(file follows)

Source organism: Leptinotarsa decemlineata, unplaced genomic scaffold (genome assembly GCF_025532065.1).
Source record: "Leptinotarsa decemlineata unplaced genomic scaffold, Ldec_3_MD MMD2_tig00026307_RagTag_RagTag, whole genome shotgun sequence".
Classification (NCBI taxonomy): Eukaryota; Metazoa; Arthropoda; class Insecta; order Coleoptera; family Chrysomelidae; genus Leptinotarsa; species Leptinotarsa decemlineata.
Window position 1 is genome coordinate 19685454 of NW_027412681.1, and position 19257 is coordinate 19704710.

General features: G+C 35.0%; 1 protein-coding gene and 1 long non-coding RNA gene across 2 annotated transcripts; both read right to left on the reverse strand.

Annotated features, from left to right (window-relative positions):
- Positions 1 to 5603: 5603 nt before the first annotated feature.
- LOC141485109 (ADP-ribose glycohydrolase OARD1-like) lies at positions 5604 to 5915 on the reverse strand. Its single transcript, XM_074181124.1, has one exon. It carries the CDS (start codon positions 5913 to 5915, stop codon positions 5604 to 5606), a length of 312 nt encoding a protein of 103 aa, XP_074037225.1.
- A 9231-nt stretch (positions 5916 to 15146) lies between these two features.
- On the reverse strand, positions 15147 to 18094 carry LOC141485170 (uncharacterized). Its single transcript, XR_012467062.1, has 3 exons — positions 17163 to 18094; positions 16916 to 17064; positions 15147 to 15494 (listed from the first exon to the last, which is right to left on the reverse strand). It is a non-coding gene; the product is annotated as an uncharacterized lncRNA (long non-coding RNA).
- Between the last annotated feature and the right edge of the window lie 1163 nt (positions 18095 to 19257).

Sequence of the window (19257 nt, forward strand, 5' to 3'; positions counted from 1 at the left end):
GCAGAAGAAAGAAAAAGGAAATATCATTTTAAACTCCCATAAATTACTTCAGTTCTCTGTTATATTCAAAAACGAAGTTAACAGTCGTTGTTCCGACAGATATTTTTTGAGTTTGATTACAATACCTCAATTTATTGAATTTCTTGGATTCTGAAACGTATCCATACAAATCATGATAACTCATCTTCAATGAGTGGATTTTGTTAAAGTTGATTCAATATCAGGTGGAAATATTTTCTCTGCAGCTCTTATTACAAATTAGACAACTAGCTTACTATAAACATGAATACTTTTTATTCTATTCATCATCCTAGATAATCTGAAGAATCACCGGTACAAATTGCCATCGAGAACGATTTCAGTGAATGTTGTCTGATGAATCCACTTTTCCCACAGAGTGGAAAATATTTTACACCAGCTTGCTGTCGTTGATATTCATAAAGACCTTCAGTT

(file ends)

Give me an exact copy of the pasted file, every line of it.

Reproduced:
Source organism: Leptinotarsa decemlineata, unplaced genomic scaffold (genome assembly GCF_025532065.1).
Source record: "Leptinotarsa decemlineata unplaced genomic scaffold, Ldec_3_MD MMD2_tig00026307_RagTag_RagTag, whole genome shotgun sequence".
Classification (NCBI taxonomy): Eukaryota; Metazoa; Arthropoda; class Insecta; order Coleoptera; family Chrysomelidae; genus Leptinotarsa; species Leptinotarsa decemlineata.
Window position 1 is genome coordinate 19685454 of NW_027412681.1, and position 19257 is coordinate 19704710.

General features: G+C 35.0%; 1 protein-coding gene and 1 long non-coding RNA gene across 2 annotated transcripts; both read right to left on the reverse strand.

Annotated features, from left to right (window-relative positions):
- Positions 1 to 5603: 5603 nt before the first annotated feature.
- LOC141485109 (ADP-ribose glycohydrolase OARD1-like) lies at positions 5604 to 5915 on the reverse strand. Its single transcript, XM_074181124.1, has one exon. It carries the CDS (start codon positions 5913 to 5915, stop codon positions 5604 to 5606), a length of 312 nt encoding a protein of 103 aa, XP_074037225.1.
- A 9231-nt stretch (positions 5916 to 15146) lies between these two features.
- On the reverse strand, positions 15147 to 18094 carry LOC141485170 (uncharacterized). Its single transcript, XR_012467062.1, has 3 exons — positions 17163 to 18094; positions 16916 to 17064; positions 15147 to 15494 (listed from the first exon to the last, which is right to left on the reverse strand). It is a non-coding gene; the product is annotated as an uncharacterized lncRNA (long non-coding RNA).
- Between the last annotated feature and the right edge of the window lie 1163 nt (positions 18095 to 19257).

Sequence of the window (19257 nt, forward strand, 5' to 3'; positions counted from 1 at the left end):
GCAGAAGAAAGAAAAAGGAAATATCATTTTAAACTCCCATAAATTACTTCAGTTCTCTGTTATATTCAAAAACGAAGTTAACAGTCGTTGTTCCGACAGATATTTTTTGAGTTTGATTACAATACCTCAATTTATTGAATTTCTTGGATTCTGAAACGTATCCATACAAATCATGATAACTCATCTTCAATGAGTGGATTTTGTTAAAGTTGATTCAATATCAGGTGGAAATATTTTCTCTGCAGCTCTTATTACAAATTAGACAACTAGCTTACTATAAACATGAATACTTTTTATTCTATTCATCATCCTAGATAATCTGAAGAATCACCGGTACAAATTGCCATCGAGAACGATTTCAGTGAATGTTGTCTGATGAATCCACTTTTCCCACAGAGTGGAAAATATTTTACACCAGCTTGCTGTCGTTGATATTCATAAAGACCTTCAGTT